After directing five-time Academy Award winning film THE DEER HUNTER, Michael Cimino set out to direct an even more ambitious project based on an 1892 class land war in Johnson County, Wyoming. Despite the film’s arguably brilliant qualities, HEAVEN’S GATE quickly proved a financial disaster for United Artists, and the studio pulled Cimino’s film after only a week in theaters.
The film is credited for largely contributing to the fall of United Artists, as well as bringing the auteur culture of the 1970s to a startling halt. Critics almost unilaterally maligned HEAVEN’S GATE after its initial release in theaters, while press attacked heavy expenditures and community involvement surrounding the film’s production.
Since its fateful debut, however, the film steadily garnered the attention and praise of critics, with some lumping this exceptional masterpiece into the category of film maudit, or “cursed film.” Reserved for films brutally repressed despite their evident genius, film maudit explains the extreme difficulty HEAVEN’S GATE endured since its inception.
A Man Devoted to His Craft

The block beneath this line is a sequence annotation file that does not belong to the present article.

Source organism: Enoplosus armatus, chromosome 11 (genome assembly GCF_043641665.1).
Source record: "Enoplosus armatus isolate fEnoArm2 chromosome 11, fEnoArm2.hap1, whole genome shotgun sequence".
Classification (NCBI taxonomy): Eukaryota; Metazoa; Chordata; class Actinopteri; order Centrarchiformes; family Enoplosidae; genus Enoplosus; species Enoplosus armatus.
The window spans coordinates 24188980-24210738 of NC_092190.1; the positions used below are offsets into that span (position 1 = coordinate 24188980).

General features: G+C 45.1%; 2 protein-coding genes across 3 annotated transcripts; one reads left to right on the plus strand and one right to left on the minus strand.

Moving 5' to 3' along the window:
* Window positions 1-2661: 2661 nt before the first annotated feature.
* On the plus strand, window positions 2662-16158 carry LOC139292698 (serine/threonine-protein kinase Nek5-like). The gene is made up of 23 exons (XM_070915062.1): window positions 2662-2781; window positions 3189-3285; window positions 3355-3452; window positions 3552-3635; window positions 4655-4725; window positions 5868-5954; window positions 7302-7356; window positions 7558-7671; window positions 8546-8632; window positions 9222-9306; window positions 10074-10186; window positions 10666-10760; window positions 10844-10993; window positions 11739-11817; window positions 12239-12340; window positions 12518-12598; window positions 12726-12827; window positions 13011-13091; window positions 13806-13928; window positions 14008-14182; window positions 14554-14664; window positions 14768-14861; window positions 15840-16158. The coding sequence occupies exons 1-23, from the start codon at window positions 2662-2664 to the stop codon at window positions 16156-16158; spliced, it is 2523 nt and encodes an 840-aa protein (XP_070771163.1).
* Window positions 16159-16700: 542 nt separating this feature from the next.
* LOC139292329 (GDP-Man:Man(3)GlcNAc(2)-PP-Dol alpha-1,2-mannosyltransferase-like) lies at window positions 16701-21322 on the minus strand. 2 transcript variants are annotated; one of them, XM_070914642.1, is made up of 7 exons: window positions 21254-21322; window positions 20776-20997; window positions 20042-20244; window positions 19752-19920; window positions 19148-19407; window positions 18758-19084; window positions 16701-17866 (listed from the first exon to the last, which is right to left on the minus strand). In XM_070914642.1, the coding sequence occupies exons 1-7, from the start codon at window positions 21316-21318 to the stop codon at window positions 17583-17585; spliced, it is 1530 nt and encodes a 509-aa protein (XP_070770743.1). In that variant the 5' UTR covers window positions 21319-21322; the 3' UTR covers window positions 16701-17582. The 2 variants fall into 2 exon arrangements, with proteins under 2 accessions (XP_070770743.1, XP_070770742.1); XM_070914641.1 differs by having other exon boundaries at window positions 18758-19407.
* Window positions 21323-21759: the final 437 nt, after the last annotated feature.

In a full-length feature article published by American Film, Cimino talks about his commitment to craft. “I think people can do an awful lot if they know someone is expecting their best,” he said. “When they know there is someone who every day expects them to be as good as they can be and better than they’ve ever been, somehow they find it within themselves to do it, however arduous and uncomfortable it may be.”
The article explores the nature of Cimino’s high demand for perfection, both from himself and his crew. The piece also goes into detail about factors that eventually brought HEAVEN’S GATE to its knees. You can read the original 1980 article here.
A Remastered Classic
Hastily re-released 70 minutes short, audiences never saw HEAVEN’S GATE in its original, intended length. With the advent of digital technology in film, more and more filmmakers are going back to their original work. Thanks to The Criterion Collection, the film is now available in a fully restored and never before seen version.
Along with the New York Film Festival, the 2012 Lone Star Film Festival was one of the first festivals to re-screen the restored HEAVEN’S GATE. We also screened other lost and revered classics, including ALL THE BOYS LOVE MANDY LANE, MIAMI CONNECTION, ORNETTE: MADE IN AMERICA, and DEAD MAN.
We will feature more re-screens at the 2013 Lone Star Film Festival. Until then, see Indiewire’s list of films lost to time and worth reconsidering.